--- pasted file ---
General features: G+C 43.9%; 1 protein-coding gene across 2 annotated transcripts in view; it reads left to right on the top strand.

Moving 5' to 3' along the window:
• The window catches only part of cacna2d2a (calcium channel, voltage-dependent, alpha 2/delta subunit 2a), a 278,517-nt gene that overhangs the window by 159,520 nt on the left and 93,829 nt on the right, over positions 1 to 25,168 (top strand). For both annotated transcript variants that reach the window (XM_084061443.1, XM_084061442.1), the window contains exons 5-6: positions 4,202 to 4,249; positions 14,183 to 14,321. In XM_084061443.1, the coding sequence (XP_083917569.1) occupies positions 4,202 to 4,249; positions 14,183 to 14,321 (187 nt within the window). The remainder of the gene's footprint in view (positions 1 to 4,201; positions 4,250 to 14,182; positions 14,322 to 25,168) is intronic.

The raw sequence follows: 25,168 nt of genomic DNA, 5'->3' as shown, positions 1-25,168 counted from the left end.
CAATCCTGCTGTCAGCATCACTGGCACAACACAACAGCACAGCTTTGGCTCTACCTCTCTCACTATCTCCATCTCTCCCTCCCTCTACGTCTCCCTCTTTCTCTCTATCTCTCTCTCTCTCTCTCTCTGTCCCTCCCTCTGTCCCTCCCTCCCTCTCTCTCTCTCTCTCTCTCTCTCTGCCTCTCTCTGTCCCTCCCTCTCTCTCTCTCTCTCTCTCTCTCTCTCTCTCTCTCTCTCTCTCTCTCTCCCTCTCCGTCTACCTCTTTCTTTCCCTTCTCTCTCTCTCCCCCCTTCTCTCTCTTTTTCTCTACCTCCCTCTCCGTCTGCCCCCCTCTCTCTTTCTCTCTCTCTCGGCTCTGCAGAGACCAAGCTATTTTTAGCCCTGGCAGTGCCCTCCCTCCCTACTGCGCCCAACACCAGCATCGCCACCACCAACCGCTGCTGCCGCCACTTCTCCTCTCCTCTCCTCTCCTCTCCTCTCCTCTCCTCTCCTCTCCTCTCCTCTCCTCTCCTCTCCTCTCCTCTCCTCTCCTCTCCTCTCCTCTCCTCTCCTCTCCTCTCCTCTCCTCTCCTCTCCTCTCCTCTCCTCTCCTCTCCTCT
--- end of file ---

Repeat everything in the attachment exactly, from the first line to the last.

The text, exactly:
General features: G+C 43.9%; 1 protein-coding gene across 2 annotated transcripts in view; it reads left to right on the top strand.

Moving 5' to 3' along the window:
• The window catches only part of cacna2d2a (calcium channel, voltage-dependent, alpha 2/delta subunit 2a), a 278,517-nt gene that overhangs the window by 159,520 nt on the left and 93,829 nt on the right, over positions 1 to 25,168 (top strand). For both annotated transcript variants that reach the window (XM_084061443.1, XM_084061442.1), the window contains exons 5-6: positions 4,202 to 4,249; positions 14,183 to 14,321. In XM_084061443.1, the coding sequence (XP_083917569.1) occupies positions 4,202 to 4,249; positions 14,183 to 14,321 (187 nt within the window). The remainder of the gene's footprint in view (positions 1 to 4,201; positions 4,250 to 14,182; positions 14,322 to 25,168) is intronic.

The raw sequence follows: 25,168 nt of genomic DNA, 5'->3' as shown, positions 1-25,168 counted from the left end.
CAATCCTGCTGTCAGCATCACTGGCACAACACAACAGCACAGCTTTGGCTCTACCTCTCTCACTATCTCCATCTCTCCCTCCCTCTACGTCTCCCTCTTTCTCTCTATCTCTCTCTCTCTCTCTCTCTGTCCCTCCCTCTGTCCCTCCCTCCCTCTCTCTCTCTCTCTCTCTCTCTCTGCCTCTCTCTGTCCCTCCCTCTCTCTCTCTCTCTCTCTCTCTCTCTCTCTCTCTCTCTCTCTCTCTCTCCCTCTCCGTCTACCTCTTTCTTTCCCTTCTCTCTCTCTCCCCCCTTCTCTCTCTTTTTCTCTACCTCCCTCTCCGTCTGCCCCCCTCTCTCTTTCTCTCTCTCTCGGCTCTGCAGAGACCAAGCTATTTTTAGCCCTGGCAGTGCCCTCCCTCCCTACTGCGCCCAACACCAGCATCGCCACCACCAACCGCTGCTGCCGCCACTTCTCCTCTCCTCTCCTCTCCTCTCCTCTCCTCTCCTCTCCTCTCCTCTCCTCTCCTCTCCTCTCCTCTCCTCTCCTCTCCTCTCCTCTCCTCTCCTCTCCTCTCCTCTCCTCTCCTCTCCTCTCCTCTCCTCTCCTCTCCTCTCCTCT